Much ado about Africa’s silence on China’s alleged human rights abuse
The above title was published as the heading of an article appearing on the British Broadcasting Corporation (BBC) website on Sunday. According to writer Dickens Olewe of BBC News, “African countries are not among those calling out China for its treatment of the mostly Muslim Uyghur population in the north-western region of Xinjiang.”
The article goes on to cite instances where African leaders have kept silent amid allegations of human rights abuse in China. In one example, Olewe says 25 African countries sided with China in June 2020 during a vote in June 2020 at the UN Human Rights Council in Geneva about the controversial Hong Kong national security law.
In October the same year, the writer laments that no African country signed up to a stinging Western rebuke of China's human rights violations in Xinjiang, Hong Kong and Tibet. He goes on about indictments of China’s human rights record by the obviously biased Human Rights Watch that Africa steered away from.
The release of Hong Kong’s Independent Police Complaints Council in May 2020 exonerated the city’s law enforcement agencies from accusations of brutality or other human rights violations during the 2019 pro-democracy riots. According to the report, the use of police force was a justified response to specific acts of violence by the thousands of protesters.
On recent accusations of human rights abuse in Xinjiang particularly involving forced labour, Africa is not new to the demands in the cotton growing fields. In order to create employment, a lot of farm work is still done manually. Unlike the developed North, the South cannot afford the human opportunity cost of mechanization.
Further, Olewe quotes the Afrobarometer study that purports to show how Africans side more with the U.S. than with China on economic, political, and social matters. Nothing could be further the truth going by what the two partners have achieved both at the bi-lateral level and at the Forum on China-Africa Cooperation platform. Mutual respect between the partners has actually been the mainstay of the partnership.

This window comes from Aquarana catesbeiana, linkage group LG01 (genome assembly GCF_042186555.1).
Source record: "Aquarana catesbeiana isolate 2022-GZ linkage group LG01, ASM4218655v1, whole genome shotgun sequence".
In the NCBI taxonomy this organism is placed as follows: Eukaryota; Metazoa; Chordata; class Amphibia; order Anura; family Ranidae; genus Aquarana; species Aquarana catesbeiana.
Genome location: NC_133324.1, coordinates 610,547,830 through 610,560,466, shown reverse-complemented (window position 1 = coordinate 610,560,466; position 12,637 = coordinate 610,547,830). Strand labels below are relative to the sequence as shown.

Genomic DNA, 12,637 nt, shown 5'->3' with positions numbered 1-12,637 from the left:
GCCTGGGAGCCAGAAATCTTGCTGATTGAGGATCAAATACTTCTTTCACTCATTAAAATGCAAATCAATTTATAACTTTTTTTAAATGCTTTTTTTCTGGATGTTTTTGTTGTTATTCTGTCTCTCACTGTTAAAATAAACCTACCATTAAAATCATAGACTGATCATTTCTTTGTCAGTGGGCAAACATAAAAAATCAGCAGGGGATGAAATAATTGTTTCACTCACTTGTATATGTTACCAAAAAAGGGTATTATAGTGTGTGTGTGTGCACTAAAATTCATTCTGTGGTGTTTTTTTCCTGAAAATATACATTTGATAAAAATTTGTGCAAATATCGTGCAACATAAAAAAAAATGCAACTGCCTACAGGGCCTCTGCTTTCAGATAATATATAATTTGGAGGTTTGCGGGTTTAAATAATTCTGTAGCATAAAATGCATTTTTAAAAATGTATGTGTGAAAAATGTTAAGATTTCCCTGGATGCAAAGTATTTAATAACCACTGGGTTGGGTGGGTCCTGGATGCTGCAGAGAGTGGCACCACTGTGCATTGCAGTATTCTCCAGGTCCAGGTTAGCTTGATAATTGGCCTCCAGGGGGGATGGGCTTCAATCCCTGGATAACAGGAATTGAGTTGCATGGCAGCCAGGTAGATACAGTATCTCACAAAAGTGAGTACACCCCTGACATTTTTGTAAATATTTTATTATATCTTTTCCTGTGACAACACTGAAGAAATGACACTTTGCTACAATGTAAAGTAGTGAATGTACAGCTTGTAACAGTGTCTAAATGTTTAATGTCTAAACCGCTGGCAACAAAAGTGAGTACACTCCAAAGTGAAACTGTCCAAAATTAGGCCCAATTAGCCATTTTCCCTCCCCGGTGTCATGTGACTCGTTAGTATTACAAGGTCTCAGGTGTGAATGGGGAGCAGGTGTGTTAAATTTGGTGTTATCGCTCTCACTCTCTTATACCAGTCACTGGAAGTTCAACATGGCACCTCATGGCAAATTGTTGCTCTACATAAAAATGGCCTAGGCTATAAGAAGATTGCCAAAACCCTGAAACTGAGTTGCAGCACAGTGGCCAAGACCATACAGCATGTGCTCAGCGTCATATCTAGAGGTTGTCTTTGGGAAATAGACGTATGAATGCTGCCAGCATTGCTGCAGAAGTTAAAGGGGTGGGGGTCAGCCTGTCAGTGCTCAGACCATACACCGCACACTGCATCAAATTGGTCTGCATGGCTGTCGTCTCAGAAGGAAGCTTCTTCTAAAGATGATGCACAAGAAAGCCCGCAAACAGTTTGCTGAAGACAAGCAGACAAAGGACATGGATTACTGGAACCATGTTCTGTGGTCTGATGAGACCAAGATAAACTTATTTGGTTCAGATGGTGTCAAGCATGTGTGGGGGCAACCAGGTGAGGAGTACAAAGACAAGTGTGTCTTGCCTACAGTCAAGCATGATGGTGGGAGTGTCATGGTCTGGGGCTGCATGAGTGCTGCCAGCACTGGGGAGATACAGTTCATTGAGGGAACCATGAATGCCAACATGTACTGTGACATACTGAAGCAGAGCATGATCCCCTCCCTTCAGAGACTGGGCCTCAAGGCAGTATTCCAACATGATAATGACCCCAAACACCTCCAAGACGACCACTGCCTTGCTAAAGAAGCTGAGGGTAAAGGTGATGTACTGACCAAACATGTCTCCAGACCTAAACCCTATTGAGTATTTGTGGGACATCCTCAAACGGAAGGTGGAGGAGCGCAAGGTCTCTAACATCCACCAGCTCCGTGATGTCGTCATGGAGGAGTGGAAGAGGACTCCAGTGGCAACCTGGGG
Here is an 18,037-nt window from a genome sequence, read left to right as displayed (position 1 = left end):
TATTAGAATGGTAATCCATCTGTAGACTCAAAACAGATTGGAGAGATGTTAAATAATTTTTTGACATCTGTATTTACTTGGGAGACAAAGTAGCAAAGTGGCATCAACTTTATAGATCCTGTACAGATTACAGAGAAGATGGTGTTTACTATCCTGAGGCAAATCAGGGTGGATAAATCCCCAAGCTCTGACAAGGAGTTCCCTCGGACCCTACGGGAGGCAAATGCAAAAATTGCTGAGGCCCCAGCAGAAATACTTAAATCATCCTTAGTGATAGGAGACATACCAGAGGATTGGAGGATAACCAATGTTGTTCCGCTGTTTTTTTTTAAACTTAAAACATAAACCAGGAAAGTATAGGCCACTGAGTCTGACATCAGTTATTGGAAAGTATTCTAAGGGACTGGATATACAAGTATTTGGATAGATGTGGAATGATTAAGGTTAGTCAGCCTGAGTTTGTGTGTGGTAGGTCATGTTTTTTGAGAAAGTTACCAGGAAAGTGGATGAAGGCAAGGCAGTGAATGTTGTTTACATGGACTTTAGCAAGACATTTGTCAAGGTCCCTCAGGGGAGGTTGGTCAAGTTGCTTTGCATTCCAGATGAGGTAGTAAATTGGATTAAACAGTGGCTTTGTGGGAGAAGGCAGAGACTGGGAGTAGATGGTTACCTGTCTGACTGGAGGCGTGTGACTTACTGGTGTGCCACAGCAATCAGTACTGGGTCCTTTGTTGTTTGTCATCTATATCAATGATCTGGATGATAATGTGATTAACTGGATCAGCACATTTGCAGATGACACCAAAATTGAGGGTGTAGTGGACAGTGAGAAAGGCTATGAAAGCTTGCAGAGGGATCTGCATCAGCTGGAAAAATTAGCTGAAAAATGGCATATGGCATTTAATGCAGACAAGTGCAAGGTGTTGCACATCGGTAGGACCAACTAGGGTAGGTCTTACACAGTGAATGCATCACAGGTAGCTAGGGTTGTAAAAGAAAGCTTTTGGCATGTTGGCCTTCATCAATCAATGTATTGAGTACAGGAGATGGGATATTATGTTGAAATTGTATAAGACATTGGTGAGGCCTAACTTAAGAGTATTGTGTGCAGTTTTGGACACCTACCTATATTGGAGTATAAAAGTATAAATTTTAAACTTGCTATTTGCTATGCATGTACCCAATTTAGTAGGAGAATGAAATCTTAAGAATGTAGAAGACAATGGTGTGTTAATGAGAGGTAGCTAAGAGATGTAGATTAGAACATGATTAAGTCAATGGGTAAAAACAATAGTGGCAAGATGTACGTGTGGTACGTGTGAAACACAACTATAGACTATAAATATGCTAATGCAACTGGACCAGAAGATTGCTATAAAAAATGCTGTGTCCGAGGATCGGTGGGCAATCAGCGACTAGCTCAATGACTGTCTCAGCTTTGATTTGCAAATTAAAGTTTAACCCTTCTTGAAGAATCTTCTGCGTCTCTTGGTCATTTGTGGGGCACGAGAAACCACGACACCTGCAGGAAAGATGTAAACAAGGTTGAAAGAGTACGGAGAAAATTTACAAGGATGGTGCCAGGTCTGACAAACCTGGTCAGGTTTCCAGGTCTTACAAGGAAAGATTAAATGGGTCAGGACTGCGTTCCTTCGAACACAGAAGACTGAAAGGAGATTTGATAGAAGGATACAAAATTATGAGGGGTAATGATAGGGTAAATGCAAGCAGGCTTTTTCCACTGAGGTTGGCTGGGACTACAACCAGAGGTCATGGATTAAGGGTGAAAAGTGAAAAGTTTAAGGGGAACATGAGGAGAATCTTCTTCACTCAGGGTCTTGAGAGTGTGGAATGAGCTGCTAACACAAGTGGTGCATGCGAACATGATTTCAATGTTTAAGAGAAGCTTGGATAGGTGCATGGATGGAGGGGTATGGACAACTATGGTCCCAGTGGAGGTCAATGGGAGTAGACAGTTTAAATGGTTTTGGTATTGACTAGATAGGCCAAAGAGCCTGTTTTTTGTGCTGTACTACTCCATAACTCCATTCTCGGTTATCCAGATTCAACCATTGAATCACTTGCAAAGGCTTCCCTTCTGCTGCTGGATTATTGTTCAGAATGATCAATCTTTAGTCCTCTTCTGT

The article was a clear incitement, particularly where the writer talks about how African youth are not supportive of Sino-African relations. He supports this assertion by quoting U.S. Secretary of State Antony Blinken who recently told African students: "We're not asking anyone to choose between the United States or China, but I would encourage you to ask those tough questions, to dig beneath the surface, to demand transparency, and to make informed choices."
If the writer read himself keenly, his theme revolved around an apparent tug of war between Africa and the West with China in the middle. But as he rightly put it, the two partners have an understanding on how they want to transact their economic and diplomatic relations.
As the writer rightly noted, Sino-Africa relations are based on three planks: human rights, economic interests and non-interference in internal affairs. This mutual respect on each other’s internal decisions has been the major foundation in sustaining and growing the relationship between the two strategic partners.
Indeed, it is not a secret that the West has been spoiling for a fight to no avail. All conspiracy theories it has floated about China’s intentions in Africa have been debunked. The biggest crushing defeat yet is the debunking of the so called ‘debt trap’ which alleged that the second largest economy is fixing weak economies with loans they cannot pay. After doing the mathematics of who the continent owes more to, nothing more has been heard of the wild allegations.
The U.S. should be the last to throw stones on human rights abuse issues whether internally or externally. On the latter, U.S. soldiers have been cited for killing of innocent people in countries where they have occupied under the guise of restoring peace. It is an open secret that this was the reason that former President Donald Trump withdrew its support for The Hague based International Court of Justice.
The U.S. systemic race challenges with minorities has now come out in the open after decades of deception. It is now clear that both African and Asian Americans are second class citizens in the land of the free. Many of the black families in the country are carrying scars from the cold blooded killing of relatives and friends, with no respite from the justice system that is clearly skewed against them.
Africa does not need any advice to determine who is on the right side of history and who is still living in the past. Recently, China’s foreign ministry spokesman Zhao Lijian stated that “if the US is looking for major-country competition and make African countries take side(s), it's sure to meet with rejection as that will only bring harm to the interest of African countries and people.”
The writer is the Executive Director of South-South Dialogues, a Nairobi based research and development communication think tank.